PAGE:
Bible Reading for Today: Job 30

September 15, Saturday

The AMI QT Devotionals for September 14-15 are provided by Pastor Doug Tritton who serves at Symphony Church in Boston.

Devotional Thoughts for Today

“Intercessory Prayer Part 1 – We Have Authority”

Ephesians 2:4-7

But God, being rich in mercy, because of the great love with which he loved us, 5 even when we were dead in our trespasses, made us alive together with Christ—by grace you have been saved— 6 and raised us up with him and seated us with him in the heavenly places in Christ Jesus, 7 so that in the coming ages he might show the immeasurable riches of his grace in kindness toward us in Christ Jesus.

Today and tomorrow we will be talking about intercessory prayer. In order to understand intercessory prayer, we need to first understand who we are. To this end, I want to make a bold claim: we think too lowly of ourselves. I imagine many may react to this statement, thinking, Wait, I am prideful – I actually think too highly of myself. And that is probably true for many of us, including me. I am prideful. But, often our pride causes us to think highly of ourselves in the wrong way—meaning, we think highly of ourselves in comparison to others, according to earthly standards. Our pride leads us to think we are smarter, more athletic, better at our jobs than our co-workers, or better looking than our friends—all earthly things.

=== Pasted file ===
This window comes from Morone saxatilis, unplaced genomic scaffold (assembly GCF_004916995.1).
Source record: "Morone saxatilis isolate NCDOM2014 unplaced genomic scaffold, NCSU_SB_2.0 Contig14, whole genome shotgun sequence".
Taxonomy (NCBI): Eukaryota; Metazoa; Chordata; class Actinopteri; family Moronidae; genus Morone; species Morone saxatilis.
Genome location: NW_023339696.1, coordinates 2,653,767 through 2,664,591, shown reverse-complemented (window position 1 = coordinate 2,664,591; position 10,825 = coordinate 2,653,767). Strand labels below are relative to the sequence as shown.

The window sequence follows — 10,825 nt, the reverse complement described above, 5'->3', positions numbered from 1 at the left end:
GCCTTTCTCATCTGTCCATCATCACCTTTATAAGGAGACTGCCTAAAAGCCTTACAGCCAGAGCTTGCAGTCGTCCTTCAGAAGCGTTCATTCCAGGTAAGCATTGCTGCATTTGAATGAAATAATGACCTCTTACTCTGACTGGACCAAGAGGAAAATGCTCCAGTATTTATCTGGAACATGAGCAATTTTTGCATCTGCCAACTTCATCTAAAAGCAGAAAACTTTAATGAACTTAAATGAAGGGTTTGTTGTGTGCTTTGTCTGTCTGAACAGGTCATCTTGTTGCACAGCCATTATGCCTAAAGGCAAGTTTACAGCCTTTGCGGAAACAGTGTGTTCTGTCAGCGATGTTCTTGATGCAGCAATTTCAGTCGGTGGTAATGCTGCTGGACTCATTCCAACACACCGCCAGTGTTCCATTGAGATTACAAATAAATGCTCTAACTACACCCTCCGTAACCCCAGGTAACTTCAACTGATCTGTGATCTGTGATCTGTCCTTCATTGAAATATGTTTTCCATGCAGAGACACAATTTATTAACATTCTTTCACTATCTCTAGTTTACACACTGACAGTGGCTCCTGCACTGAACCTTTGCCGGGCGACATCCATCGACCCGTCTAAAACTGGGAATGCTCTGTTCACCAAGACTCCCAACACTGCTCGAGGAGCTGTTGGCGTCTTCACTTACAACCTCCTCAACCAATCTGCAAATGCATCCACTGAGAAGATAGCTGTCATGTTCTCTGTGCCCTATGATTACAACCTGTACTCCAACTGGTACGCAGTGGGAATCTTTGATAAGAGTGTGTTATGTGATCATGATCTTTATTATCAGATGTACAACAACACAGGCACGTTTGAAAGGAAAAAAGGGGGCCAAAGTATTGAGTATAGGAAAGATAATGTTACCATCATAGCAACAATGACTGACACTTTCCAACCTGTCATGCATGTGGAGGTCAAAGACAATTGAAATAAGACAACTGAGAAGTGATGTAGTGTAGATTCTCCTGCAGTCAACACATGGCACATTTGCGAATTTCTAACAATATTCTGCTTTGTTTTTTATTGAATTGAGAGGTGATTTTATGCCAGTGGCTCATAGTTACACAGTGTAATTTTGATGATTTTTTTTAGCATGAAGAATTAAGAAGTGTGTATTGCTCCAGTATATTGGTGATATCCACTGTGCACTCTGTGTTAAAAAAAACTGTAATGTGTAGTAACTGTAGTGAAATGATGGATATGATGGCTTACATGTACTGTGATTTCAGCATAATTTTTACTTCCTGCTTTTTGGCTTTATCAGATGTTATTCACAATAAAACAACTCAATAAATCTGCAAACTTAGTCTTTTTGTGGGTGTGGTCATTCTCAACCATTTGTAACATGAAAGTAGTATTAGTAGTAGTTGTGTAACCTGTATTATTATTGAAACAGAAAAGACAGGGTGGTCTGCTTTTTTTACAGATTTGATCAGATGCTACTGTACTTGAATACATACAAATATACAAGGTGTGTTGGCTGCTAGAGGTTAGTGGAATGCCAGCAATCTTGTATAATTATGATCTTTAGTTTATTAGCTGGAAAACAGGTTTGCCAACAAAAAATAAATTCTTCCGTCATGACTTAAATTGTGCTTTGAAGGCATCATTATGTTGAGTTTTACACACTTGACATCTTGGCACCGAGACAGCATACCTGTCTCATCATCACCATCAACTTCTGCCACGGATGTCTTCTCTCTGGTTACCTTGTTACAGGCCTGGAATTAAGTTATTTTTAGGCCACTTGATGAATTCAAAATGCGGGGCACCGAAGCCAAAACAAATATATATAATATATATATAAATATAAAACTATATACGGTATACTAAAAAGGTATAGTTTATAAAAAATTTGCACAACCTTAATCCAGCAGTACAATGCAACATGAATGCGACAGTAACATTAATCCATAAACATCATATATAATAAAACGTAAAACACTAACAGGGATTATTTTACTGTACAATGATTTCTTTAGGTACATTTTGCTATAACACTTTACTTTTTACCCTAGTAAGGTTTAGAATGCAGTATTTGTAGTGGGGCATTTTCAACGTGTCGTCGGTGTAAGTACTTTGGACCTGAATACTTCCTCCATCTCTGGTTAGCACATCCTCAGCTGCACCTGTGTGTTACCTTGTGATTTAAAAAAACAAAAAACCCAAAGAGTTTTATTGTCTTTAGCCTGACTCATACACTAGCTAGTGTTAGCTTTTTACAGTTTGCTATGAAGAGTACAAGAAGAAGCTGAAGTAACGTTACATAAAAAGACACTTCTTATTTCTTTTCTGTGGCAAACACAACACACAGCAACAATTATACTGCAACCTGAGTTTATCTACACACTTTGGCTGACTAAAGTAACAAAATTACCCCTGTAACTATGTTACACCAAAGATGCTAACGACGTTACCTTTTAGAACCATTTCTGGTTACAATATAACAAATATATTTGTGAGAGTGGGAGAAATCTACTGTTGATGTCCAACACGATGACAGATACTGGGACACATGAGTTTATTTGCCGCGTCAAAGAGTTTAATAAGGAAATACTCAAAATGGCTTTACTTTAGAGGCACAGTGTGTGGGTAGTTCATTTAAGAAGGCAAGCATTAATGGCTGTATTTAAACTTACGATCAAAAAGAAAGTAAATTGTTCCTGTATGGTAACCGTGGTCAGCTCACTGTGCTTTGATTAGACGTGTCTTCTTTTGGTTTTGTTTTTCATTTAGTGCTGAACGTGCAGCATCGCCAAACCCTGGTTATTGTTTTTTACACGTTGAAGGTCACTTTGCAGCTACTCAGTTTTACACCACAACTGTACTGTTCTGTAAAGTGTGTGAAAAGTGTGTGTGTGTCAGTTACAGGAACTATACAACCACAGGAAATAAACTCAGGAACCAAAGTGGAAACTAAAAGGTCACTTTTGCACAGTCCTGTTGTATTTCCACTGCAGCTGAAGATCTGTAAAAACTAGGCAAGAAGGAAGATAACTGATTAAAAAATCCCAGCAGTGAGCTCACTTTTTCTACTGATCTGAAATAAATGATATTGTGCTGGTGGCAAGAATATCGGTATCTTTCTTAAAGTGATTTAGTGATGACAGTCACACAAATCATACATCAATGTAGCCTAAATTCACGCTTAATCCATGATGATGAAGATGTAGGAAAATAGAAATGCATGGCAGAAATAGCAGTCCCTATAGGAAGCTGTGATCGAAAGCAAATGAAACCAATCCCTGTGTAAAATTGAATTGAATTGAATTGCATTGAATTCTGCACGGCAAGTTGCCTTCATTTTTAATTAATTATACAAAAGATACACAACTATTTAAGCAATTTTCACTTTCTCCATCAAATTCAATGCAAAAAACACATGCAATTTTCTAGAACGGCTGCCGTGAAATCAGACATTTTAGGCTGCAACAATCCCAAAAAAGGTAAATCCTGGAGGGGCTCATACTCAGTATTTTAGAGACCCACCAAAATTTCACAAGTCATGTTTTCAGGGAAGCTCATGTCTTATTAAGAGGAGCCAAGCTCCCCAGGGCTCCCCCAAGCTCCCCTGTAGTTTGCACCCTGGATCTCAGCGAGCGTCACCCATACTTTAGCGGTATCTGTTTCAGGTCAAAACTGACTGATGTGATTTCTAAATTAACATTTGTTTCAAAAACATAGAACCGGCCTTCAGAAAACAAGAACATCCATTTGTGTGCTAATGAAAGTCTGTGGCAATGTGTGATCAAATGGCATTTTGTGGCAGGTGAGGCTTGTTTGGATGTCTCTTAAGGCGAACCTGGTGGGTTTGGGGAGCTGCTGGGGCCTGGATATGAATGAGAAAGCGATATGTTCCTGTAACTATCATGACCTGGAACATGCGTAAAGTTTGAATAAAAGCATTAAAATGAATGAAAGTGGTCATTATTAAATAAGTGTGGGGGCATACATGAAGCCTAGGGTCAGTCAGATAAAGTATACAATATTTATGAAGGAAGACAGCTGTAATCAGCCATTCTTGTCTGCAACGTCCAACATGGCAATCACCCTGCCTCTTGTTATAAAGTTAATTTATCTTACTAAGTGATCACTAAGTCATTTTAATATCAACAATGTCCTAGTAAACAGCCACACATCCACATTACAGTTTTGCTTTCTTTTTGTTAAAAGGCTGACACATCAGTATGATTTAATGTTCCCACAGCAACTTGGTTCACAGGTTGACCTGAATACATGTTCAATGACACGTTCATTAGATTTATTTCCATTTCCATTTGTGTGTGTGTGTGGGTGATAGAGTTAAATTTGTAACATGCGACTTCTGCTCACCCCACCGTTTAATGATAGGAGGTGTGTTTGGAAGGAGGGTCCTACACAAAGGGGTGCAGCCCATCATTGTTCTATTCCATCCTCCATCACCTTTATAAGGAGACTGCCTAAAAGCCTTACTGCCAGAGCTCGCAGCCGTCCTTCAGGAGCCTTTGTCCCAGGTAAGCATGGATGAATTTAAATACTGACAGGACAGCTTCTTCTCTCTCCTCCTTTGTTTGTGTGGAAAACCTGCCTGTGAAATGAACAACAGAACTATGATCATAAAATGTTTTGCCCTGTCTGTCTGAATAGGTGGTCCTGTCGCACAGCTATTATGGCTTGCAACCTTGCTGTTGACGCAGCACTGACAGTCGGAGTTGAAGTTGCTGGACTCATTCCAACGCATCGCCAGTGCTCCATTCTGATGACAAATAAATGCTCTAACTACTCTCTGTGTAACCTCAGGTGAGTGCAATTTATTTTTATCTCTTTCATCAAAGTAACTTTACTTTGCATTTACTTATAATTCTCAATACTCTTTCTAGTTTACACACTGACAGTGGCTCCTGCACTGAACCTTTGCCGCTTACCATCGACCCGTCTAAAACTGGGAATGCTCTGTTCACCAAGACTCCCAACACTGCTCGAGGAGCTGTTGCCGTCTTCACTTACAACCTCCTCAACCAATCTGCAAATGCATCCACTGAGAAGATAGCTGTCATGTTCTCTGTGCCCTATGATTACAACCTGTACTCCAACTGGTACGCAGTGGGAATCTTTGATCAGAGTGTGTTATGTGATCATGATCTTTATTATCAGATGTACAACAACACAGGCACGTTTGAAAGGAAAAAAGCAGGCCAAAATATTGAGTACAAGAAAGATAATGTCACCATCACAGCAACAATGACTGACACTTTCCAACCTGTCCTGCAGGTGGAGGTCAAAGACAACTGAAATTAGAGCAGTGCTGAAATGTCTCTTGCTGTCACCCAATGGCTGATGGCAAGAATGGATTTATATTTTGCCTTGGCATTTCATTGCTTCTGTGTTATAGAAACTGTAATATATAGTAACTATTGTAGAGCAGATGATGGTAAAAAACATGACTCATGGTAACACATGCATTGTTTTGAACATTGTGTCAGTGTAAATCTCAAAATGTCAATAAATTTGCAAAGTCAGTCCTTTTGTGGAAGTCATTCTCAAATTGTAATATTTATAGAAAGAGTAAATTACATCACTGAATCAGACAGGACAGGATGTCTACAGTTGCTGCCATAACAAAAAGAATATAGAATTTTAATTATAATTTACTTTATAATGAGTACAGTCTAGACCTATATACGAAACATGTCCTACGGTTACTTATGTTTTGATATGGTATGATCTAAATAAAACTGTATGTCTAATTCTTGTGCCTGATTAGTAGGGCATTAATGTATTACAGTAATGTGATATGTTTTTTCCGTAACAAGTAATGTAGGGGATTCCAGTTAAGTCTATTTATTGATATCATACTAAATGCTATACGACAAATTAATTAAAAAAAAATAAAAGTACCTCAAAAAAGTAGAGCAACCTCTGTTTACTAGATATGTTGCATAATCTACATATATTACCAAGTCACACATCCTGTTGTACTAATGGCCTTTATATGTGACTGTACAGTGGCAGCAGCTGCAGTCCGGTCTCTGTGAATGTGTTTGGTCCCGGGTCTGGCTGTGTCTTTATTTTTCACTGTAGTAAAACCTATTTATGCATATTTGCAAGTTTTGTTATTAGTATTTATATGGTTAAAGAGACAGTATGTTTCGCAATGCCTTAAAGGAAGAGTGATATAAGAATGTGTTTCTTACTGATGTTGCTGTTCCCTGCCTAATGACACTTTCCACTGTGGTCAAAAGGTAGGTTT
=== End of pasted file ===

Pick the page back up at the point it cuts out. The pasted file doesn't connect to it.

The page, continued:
However, when I say that we think too lowly of ourselves, I mean it in a heavenly sense. We do not understand the power and authority that has been given us in Christ, and what this means for our spiritual lives. Our passage tells us that God has “seated us with him in the heavenly places in Christ Jesus.” This word “seated” is a word that confers authority.  Earlier in Ephesians, Paul writes, “[God] raised [Jesus] from the dead and seated him at his right hand in the heavenly places” (Ephesians 1:20). Did you notice the similarity between this verse and v. 6 of today’s passage? Jesus was given a seat of authority in the heavenly places, and likewise God gives us a seat of authority in the heavenly places along with Christ. Perhaps you are thinking that this verse is speaking of the future, in the new heavens. Yet, this is written in the past tense; God has seated us, not will seat us. It’s already been done. Authority in the heavenly places has already been given to us.